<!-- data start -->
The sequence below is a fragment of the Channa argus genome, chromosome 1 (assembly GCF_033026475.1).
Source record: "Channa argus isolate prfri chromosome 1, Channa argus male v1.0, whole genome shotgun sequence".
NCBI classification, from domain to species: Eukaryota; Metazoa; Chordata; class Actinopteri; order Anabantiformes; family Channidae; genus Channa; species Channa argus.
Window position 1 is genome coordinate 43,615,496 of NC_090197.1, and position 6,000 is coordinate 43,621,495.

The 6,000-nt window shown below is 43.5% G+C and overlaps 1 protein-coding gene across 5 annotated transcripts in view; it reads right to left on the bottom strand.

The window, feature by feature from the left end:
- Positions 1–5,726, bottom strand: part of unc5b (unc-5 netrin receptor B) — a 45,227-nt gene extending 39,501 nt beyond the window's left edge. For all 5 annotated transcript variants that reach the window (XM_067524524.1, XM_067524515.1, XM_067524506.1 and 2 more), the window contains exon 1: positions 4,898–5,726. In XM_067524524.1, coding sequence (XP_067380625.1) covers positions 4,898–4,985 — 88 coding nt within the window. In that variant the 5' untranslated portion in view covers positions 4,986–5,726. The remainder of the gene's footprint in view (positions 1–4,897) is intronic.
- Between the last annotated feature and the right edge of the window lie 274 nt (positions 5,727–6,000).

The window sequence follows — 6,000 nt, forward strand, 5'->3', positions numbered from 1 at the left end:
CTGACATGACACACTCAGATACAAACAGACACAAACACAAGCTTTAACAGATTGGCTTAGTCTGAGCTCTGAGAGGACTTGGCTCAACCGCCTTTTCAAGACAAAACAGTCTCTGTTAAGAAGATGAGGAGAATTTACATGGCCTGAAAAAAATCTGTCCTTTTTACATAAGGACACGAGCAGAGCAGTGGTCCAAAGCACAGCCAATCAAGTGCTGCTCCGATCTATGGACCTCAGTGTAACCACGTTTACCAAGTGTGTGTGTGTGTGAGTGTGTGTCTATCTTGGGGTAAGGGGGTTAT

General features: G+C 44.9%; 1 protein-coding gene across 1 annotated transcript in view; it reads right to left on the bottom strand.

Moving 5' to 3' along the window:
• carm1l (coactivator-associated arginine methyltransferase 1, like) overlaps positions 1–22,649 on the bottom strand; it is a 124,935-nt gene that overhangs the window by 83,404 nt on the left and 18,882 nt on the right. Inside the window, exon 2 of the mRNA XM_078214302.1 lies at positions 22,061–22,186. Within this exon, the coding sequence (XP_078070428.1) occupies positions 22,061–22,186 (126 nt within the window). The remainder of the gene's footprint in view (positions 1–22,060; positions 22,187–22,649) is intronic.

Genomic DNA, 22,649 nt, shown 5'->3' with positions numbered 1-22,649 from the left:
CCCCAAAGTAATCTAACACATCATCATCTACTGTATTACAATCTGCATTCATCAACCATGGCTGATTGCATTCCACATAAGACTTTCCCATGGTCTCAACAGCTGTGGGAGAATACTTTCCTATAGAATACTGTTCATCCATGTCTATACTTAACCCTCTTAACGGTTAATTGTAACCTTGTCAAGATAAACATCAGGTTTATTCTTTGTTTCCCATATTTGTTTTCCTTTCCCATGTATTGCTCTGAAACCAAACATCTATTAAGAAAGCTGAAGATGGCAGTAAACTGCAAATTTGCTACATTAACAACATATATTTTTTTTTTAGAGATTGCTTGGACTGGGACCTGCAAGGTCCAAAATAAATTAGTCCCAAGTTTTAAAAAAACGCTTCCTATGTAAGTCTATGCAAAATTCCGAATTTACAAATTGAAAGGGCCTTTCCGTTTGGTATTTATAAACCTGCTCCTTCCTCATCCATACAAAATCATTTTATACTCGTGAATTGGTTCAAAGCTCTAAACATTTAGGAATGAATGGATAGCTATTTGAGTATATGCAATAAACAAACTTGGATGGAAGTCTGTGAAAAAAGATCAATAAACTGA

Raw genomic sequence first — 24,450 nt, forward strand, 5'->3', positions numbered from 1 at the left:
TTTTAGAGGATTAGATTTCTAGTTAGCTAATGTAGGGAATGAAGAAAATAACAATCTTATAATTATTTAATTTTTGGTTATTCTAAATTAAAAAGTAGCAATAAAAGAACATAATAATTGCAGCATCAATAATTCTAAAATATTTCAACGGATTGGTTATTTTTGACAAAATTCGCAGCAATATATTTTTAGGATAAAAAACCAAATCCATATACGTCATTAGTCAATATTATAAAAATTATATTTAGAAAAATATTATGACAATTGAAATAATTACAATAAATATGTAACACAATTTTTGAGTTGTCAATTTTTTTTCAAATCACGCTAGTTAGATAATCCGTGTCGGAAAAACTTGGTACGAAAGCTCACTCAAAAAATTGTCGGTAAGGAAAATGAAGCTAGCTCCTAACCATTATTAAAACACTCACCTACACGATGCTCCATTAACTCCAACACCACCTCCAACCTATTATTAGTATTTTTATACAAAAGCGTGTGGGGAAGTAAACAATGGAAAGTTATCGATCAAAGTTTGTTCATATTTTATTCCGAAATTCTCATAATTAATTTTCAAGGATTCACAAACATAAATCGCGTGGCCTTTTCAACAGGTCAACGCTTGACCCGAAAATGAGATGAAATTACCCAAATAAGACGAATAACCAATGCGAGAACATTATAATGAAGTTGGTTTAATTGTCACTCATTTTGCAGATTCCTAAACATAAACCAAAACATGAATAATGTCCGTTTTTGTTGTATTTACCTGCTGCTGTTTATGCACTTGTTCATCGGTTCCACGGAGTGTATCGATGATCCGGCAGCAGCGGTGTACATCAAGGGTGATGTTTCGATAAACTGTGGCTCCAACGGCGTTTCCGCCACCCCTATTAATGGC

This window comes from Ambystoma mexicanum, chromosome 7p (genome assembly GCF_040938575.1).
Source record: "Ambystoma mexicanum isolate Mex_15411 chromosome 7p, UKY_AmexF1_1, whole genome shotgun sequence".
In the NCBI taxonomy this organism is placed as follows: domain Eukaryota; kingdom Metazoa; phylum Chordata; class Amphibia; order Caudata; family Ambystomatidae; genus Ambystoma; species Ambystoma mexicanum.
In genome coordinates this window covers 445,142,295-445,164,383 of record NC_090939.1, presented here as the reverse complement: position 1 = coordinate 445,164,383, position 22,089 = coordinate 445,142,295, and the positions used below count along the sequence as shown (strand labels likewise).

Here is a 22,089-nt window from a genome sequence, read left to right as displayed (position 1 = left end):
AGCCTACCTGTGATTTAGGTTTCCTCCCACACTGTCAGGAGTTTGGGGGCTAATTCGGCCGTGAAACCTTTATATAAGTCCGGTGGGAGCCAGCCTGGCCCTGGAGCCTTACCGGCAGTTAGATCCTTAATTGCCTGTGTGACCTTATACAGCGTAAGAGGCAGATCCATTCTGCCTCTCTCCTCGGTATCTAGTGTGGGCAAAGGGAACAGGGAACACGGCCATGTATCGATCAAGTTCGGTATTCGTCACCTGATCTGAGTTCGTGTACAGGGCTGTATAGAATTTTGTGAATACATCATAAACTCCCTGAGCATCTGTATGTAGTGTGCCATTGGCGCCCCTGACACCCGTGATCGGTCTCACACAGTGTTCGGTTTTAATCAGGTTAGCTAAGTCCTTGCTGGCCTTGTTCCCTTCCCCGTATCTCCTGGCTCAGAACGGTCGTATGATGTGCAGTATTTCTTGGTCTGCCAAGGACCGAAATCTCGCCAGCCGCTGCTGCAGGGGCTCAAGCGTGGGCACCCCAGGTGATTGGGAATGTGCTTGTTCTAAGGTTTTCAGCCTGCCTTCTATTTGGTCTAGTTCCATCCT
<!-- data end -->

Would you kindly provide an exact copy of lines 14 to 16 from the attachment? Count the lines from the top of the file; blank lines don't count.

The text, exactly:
Genomic DNA, 22,649 nt, shown 5'->3' with positions numbered 1-22,649 from the left:
CCCCAAAGTAATCTAACACATCATCATCTACTGTATTACAATCTGCATTCATCAACCATGGCTGATTGCATTCCACATAAGACTTTCCCATGGTCTCAACAGCTGTGGGAGAATACTTTCCTATAGAATACTGTTCATCCATGTCTATACTTAACCCTCTTAACGGTTAATTGTAACCTTGTCAAGATAAACATCAGGTTTATTCTTTGTTTCCCATATTTGTTTTCCTTTCCCATGTATTGCTCTGAAACCAAACATCTATTAAGAAAGCTGAAGATGGCAGTAAACTGCAAATTTGCTACATTAACAACATATATTTTTTTTTTAGAGATTGCTTGGACTGGGACCTGCAAGGTCCAAAATAAATTAGTCCCAAGTTTTAAAAAAACGCTTCCTATGTAAGTCTATGCAAAATTCCGAATTTACAAATTGAAAGGGCCTTTCCGTTTGGTATTTATAAACCTGCTCCTTCCTCATCCATACAAAATCATTTTATACTCGTGAATTGGTTCAAAGCTCTAAACATTTAGGAATGAATGGATAGCTATTTGAGTATATGCAATAAACAAACTTGGATGGAAGTCTGTGAAAAAAGATCAATAAACTGA

Raw genomic sequence first — 24,450 nt, forward strand, 5'->3', positions numbered from 1 at the left: